Nine Cadets from the JROTC program at Marion High School recently returned from a week of adventure at Camp Atterbury where they competed in the JROTC Cadet Leadership Challenge (JCLC).
Each cadet successfully completed a series of physical and leadership challenges designed to push them beyond what they thought they could do.
At the end of the week-long training, five Marion cadets were selected by their instructors for recognition as a Top Cadets during the camp.
Because of her superior performance and attitude, Cadet Command Sgt. Maj. I’Yela Hornaday was recognized as the No. 1 cadet in her company, which included 55 cadets. She was one of only four from among the 217 cadets attending the camp to earn such an honor.
Additionally, Cadets Cory Rice, Alyssa Townsend, Kylee O’Neil, and Ashley White were recognized among the top 10 cadets in their respective companies.
The Marion cadets made up only 4% of the JROTC cadets from across the state who attended JCLC this year, yet earned nearly 13% of the top awards.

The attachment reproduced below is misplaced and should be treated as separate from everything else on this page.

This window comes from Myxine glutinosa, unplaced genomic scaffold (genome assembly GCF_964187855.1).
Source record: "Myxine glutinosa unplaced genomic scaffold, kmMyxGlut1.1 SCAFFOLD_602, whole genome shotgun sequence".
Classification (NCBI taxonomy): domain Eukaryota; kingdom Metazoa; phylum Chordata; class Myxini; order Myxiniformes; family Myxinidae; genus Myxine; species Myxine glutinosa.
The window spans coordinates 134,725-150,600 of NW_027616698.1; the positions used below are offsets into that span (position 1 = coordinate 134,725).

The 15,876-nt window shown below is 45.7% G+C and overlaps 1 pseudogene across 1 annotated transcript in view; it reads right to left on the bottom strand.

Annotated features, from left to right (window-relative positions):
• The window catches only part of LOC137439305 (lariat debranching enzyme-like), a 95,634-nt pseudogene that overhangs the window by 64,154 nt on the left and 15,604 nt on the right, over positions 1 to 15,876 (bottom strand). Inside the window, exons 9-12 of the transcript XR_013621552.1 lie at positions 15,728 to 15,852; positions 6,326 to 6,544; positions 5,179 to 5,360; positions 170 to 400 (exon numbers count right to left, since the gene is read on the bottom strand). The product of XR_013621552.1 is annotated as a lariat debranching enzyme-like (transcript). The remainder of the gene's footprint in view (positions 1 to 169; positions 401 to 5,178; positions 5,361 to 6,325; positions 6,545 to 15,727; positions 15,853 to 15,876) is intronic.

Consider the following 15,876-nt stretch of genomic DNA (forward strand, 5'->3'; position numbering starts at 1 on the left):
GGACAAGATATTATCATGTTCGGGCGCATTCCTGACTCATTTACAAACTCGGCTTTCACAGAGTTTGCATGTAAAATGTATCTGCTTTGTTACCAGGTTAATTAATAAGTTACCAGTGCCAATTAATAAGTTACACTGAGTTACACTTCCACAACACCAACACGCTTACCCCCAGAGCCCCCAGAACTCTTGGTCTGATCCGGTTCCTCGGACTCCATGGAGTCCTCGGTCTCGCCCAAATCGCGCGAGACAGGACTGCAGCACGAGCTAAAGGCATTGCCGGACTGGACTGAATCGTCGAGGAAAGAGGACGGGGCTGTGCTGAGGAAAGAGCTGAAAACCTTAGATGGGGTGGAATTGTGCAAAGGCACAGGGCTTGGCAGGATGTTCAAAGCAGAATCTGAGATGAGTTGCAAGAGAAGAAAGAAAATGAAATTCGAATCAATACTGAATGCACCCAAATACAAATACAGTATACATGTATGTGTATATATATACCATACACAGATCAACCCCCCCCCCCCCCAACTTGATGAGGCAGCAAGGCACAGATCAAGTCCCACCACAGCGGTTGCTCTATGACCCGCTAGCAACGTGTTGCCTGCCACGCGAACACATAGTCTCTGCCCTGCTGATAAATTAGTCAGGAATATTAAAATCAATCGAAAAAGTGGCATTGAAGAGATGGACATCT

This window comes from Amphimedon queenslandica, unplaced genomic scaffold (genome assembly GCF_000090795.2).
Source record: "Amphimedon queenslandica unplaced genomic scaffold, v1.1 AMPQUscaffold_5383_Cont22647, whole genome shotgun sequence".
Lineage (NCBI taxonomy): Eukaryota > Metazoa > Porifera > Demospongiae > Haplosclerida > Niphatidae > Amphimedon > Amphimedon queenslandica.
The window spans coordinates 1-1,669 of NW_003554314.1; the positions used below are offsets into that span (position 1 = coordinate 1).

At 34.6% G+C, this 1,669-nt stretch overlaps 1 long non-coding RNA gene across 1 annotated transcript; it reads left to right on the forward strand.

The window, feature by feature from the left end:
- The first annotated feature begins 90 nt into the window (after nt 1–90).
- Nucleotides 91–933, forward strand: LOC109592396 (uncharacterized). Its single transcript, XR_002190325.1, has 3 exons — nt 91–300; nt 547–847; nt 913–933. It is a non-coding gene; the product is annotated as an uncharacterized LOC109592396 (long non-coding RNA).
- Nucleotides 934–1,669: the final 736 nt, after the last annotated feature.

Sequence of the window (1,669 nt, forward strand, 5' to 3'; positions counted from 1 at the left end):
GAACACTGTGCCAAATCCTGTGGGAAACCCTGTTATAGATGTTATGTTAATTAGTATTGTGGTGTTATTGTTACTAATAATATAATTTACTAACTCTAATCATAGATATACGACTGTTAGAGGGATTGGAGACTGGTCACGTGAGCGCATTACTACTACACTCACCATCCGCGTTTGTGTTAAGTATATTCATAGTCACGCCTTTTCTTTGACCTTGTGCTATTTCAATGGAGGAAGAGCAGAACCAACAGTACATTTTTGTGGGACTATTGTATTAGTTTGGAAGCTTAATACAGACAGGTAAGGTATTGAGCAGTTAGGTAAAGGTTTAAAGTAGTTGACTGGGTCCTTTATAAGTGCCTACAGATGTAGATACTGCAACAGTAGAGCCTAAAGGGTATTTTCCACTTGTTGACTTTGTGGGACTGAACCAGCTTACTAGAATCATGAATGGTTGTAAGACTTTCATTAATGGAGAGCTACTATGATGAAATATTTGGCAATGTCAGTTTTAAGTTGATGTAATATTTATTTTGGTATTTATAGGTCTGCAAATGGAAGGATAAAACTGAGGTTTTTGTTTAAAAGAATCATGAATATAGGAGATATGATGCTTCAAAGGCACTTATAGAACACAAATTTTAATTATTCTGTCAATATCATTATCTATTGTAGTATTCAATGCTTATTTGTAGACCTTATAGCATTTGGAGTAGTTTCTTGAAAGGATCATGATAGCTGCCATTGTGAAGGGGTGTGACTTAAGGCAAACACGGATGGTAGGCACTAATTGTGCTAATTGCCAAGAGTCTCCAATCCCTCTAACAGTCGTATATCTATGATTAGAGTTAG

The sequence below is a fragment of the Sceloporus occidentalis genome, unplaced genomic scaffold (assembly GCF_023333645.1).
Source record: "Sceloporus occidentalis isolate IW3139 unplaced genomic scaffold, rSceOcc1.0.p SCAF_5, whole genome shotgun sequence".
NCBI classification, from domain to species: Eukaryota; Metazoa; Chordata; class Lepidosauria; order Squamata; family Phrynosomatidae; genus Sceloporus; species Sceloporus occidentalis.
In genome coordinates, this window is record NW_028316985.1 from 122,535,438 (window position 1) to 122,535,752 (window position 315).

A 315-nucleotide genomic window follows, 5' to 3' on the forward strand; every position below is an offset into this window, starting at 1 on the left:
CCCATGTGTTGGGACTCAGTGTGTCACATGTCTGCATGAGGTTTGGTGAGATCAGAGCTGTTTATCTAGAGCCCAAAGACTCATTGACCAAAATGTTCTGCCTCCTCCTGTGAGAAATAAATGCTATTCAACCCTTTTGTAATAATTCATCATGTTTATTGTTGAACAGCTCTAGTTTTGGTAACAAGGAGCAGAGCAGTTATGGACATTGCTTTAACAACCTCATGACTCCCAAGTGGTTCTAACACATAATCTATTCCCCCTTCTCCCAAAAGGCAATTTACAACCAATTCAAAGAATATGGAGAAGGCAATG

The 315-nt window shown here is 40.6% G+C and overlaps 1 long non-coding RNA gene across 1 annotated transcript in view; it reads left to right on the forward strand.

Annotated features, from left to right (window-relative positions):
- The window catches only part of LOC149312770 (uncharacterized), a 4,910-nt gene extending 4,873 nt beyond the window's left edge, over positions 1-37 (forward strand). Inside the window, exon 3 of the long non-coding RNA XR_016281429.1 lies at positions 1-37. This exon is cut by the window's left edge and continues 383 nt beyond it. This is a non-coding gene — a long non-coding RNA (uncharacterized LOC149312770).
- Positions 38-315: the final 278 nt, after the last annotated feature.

“Our cadets continually amaze me with their achievements,” said retired Lt. Col. David Farlow, the Senior Army Instructor at Marion High School. “To have so many of our cadets recognized as Top Cadets demonstrates the strength of our program and the quality of our cadets.”
The mission of JCLC is to provide an environment conducive to practical application of good citizenship and leadership techniques taught during the school year. The cadets faced many physical challenges, including rappelling, obstacle courses, land navigation, and a leadership reaction course. Additionally, they learned water safety and survival techniques.
“I really enjoyed getting to know the cadets and instructors from the other schools,” said Alyssa Townsend, who attended JCLC for the first time.
Maj. General Carr, the Adjutant General for the Indiana National Guard, visited JCLC, and he presented a Commander’s Coin to Townsend for her superior performance during the camp.
The cadets rose at 6 a.m. each morning and conducted a full day of training, including two hours of athletic competition each evening. Their bunks, personal area and barracks were inspected each day to ensure the highest standards of cleanliness. They learned how to function as part of a team, completing most tasks in squad-sized elements of 10 to 13 cadets.
“I really enjoyed the leadership opportunities and serving as a squad leader,” said Cadet Rice. “I hope I have the chance to go to JCLC again next year.”